I'm pretty sure that I'll be buying a TiVo HD tomorrow, so maybe I'll have it in time to talk a bit about it next week. Of course, I'll also be getting Burn Notice Season One and It's Always Sunny in Philadelphia Season 3 tomorrow, which are both awesome shows, but I'm sure you're all less interested in them. Until next time, I hope you all have a good week!

Monday, January 05, 2009

Slumdog Millionaire

Got a Camcorder!

After the snow storm cleared up, I headed to Houston for Christmas and didn't really get a chance to sit down and blog about the news I had marked (you can blame a House marathon), and I don't want to talk about month-old stories so I'm going to fill this short post with original content and do a normal post next week. My coolest Christmas gift was this baby to the right here (in black): the Flip Mino HD camcorder. It's a pretty sweet pocket-sized camcorder that shoots in 720p HD, and I love it so far. I want to keep playing around with it and do a full review probably before the end of this month. I didn't post last week because I was skiing in Whistler, B.C. with my brother and his wife, but I took plenty of video so I'll try to post one big video with all that footage stitched together next week - all shot with my Mino HD. I'm trying to see if I can put it together for free using Avidemux and Windows Movie Maker, but we'll see how that works out in the days to come. I'm also going to be getting the tripod for it soon, so hopefully I'll be able to do more video content on this blog, which is the most exciting thing to happen to my little corner of the web since I got a digital camera a couple of years ago.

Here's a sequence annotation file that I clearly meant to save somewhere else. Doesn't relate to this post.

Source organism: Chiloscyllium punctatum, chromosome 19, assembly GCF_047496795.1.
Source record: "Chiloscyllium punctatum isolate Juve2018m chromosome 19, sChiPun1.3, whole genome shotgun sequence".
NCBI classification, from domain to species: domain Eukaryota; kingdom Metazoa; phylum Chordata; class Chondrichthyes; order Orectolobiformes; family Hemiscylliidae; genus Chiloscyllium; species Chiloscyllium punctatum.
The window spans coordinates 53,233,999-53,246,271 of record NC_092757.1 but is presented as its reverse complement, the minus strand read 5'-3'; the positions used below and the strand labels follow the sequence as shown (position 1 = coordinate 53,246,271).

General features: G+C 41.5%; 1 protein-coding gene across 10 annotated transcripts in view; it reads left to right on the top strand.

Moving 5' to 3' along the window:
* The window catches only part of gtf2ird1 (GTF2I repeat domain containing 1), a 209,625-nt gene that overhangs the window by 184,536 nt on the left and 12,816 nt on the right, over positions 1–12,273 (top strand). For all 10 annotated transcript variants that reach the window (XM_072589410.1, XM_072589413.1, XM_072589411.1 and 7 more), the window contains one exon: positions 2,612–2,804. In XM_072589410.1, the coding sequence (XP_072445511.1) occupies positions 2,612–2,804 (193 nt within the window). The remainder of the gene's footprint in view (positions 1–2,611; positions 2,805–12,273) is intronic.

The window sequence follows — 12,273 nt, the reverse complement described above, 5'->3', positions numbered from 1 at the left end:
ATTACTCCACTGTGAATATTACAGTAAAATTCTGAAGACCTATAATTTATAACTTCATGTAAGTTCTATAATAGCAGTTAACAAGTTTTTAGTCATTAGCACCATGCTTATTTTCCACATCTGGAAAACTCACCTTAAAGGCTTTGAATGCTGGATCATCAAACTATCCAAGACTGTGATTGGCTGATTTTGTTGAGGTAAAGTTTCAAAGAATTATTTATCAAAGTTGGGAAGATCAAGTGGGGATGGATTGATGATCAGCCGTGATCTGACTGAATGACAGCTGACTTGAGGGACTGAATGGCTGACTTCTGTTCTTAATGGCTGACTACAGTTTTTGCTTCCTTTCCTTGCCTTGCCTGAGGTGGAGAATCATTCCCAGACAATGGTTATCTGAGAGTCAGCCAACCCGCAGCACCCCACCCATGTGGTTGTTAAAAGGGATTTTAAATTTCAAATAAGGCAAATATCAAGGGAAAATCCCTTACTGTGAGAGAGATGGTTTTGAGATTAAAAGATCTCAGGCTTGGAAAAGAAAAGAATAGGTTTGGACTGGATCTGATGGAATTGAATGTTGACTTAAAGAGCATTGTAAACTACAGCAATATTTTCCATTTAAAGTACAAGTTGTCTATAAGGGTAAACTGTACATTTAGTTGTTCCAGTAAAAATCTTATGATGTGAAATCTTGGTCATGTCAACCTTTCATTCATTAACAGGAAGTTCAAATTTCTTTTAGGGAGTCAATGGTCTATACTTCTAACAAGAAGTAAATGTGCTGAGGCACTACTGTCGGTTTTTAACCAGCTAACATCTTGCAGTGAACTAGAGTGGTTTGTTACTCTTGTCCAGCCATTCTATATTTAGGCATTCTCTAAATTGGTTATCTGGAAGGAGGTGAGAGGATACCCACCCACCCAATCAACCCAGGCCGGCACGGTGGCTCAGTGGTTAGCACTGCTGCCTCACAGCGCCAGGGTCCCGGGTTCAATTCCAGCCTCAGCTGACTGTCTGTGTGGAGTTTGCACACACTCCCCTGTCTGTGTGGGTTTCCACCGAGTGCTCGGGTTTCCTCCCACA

Who Wants to be a Slumdog Millionaire?

Rather than try to set up the plot of this movie, I think I'll just show you the trailer:

The trailer may even give you more information than it should, but if it motivates you to go see this movie then I'd say it was worth it. Essentially: it's about a bum who rises to become a millionaire through a famous TV show that was all the craze in India shortly after it was big in the US. Other than being set in India, I never felt compelled to see this film, especially after the Totally Rad Show's verdict was not to seek it out, but my sister-in-law loved it enough to convince us, and it was definitely a pleasant surprise.